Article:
Corinda's '13 Steps'
By Bobby Warren
After Richard Osterlind completed 15 DVDs of effects in four projects, he thought that was probably enough. Having performed and explained more than 100 effects, and adding insights that come from more than three decades of performing, there were no plans for any more DVDs.
That is, until he took a call from longtime friend and business partner, Jim Sisti in the latter part of 2008.
Louis Falanga, owner of L & L Publishing, contacted Sisti about he and Osterlind working on a video supplement to “Corinda's 13 Steps to Mentalism.”
The DVD version of Hugard and Braue’s “The Royal Road to Card Magic” featuring R. Paul Wilson had been an enormous success, and when Falanga decided to look into the possibility of doing something similar with Corinda’s book, Osterlind was the natural choice, Sisti said.
“I say that because Richard is a classicist; he has a profound fondness for the traditional theories and approaches to both magic and mentalism and has applied these to great success in his own work,” Sisti said, noting Osterlind's repeated praise for the Tarbell course in his earlier DVD projects and in his writings.
Sisti knew Osterlind had pretty much decided that he was done with DVD projects for a while, but he had to call his friend and ask anyway.
“When I called him to first discuss Louis’ proposal concerning '13 Steps,' I was fully expecting him to turn down the project,” Sisti said. “However, much to my surprise, he immediately embraced the idea, all the while fully aware of the tremendous responsibility he was taking on.”
When approached with the idea, Osterlind thought it would be like a legacy project. “It was something I just couldn't pass by. It was one project I could not really ignore,” Osterlind said.
While it might become a once-in-a-lifetime project for one of the country's preeminent mentalists, it was not without its challenges.
“There was a tremendous sense of awe,” Osterlind said. “Right after I agreed to do it, then the whole weight of project came down on me.”
For a time, Osterlind, who already performed and taught the classics from such masters as Al Koran, Theo Annemann, Al Mann, and even some effects from Tony Corinda's comprehensive tome, on the “Easy to Master Mental Miracles” series, was almost sorry agreed to do the new project.
“This is considered the Bible of mentalism,” Osterlind said. “If it was not done properly, a lot of people would have been mad. A lot of people know the book.”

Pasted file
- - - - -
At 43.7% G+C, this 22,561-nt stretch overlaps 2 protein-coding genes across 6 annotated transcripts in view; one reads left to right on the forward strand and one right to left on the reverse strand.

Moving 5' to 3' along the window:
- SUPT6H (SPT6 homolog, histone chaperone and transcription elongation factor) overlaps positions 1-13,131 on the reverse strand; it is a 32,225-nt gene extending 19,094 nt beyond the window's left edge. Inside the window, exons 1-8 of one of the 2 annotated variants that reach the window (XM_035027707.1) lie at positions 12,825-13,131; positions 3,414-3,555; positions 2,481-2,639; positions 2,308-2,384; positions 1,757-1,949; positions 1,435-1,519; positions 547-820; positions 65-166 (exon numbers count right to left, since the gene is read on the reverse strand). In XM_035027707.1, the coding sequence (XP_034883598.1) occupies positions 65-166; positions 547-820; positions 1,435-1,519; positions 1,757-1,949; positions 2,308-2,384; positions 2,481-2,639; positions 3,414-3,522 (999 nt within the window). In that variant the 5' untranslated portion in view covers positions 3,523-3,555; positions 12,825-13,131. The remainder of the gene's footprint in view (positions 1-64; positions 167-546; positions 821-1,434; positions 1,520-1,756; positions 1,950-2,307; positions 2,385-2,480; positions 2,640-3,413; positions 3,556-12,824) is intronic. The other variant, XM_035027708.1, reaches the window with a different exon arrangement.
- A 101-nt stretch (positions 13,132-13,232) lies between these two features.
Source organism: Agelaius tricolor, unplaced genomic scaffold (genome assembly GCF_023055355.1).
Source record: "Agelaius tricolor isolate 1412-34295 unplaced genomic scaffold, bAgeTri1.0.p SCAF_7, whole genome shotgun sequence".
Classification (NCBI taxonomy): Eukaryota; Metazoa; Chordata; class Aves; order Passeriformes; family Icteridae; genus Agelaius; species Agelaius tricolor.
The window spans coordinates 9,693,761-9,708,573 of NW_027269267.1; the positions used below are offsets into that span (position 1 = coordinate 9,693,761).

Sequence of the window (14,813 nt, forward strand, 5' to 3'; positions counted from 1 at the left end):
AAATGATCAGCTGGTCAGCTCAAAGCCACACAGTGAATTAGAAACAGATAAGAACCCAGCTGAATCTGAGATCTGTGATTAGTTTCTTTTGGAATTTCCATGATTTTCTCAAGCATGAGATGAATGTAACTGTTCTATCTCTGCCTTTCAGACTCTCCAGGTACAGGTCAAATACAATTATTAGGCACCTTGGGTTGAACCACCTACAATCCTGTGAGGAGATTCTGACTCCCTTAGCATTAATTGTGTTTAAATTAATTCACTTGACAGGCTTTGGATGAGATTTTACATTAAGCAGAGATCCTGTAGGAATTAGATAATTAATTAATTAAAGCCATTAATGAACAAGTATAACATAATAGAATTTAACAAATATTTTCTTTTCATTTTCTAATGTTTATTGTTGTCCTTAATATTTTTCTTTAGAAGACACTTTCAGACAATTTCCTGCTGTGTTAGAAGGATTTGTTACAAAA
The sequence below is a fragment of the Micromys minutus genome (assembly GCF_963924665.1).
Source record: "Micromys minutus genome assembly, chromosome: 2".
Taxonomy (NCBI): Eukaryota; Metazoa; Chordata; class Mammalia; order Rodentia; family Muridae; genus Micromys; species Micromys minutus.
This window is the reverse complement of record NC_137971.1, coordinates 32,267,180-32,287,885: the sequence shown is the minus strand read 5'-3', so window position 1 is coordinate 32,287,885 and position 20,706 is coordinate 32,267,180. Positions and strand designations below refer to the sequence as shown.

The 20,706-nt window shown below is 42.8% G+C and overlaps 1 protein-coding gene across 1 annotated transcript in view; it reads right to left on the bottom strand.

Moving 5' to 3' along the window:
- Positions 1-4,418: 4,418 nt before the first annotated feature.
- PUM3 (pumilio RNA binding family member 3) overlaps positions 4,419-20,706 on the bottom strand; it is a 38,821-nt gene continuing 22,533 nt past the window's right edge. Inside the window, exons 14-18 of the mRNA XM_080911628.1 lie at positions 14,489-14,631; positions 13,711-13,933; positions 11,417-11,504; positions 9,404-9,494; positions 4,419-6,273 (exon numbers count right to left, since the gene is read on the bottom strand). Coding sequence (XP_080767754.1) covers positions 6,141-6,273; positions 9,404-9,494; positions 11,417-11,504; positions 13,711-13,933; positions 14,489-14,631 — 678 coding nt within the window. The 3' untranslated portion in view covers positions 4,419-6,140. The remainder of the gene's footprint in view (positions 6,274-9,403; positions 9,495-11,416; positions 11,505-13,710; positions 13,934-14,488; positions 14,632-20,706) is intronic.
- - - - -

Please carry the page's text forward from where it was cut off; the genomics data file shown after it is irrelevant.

“While (Richard) knew that a lot of people who were fans of the book would expect great things, I think he felt the most pressure from himself because of the high esteem in which he himself held this book,” Sisti said.
Given the enormity of the project, along with its historical significance, Osterlind said he went back and forth for months. He went from being elated he was doing it to being concerned he might not be able to pull it off.
Corinda's 13 chapters explore the swami gimmick; pencil, lip, sound, and muscle reading; mnemonics and mental systems; predictions; blindfolds and X-rays; billets; book tests and supplement; two-person telepathy; mediumistic stunts; card tricks; question and answer effects; publicity stunts; and patter and presentation. Osterlind had utilized and studied many of the techniques, but there were some parts of the book he did delve into too deeply.
For instance, Osterlind never performed a two-person telepathy routine. Mediumistic stunts were never part of his repertoire. He also did not dabble in sound, pencil, and lip reading, quick math, finding squared and cubed roots, or magic squares.
Though such effects, routines, and techniques were not part of Osterlind's performance arsenal, they had to be included on the DVDs because they were in the book.
“We wanted to touch on everything, but we could not perform everything,” Osterlind said. By his count, Corinda's book includes about 200 effects, and nearly 50 of them will appear on the DVDs – six of them that run about 12 hours. An effort was made to select the material that would be the most accessible, while including a little bit of everything.
Osterlind's copy of “13 Steps” dates to 1968, but the booklets that eventually were collected into what became the 13 chapters date earlier. Throughout the project there was an effort to stay true to the text, while updating some of it for today's performers and audiences. He also wanted to be careful not to turn the effort into “Osterlind's 13 Steps,” he said.
While Corinda dealt with quick calculations, pocket calculators did not exist when he was writing, Osterlind said. To demonstrate an ability to square a number, they had to write the number down and work out the square the old-fashioned way. The whole atmosphere of how mathematics applies has changed, Osterlind said. As for mediumistic stunts, Osterlind said the effects dealt only with physical manifestations. Demonstrations of telekinesis, objects floating, and bending metal were not as abundant when Corinda was writing, he added. Not looking to substitute, he tried to demonstrate a few of the stunts in a séance setting and then discuss the changes.
The format for each lesson has Osterlind and Sisti talking about the step. Their discussion is followed by Osterlind's performances. Then the two return to explore how the principle applies.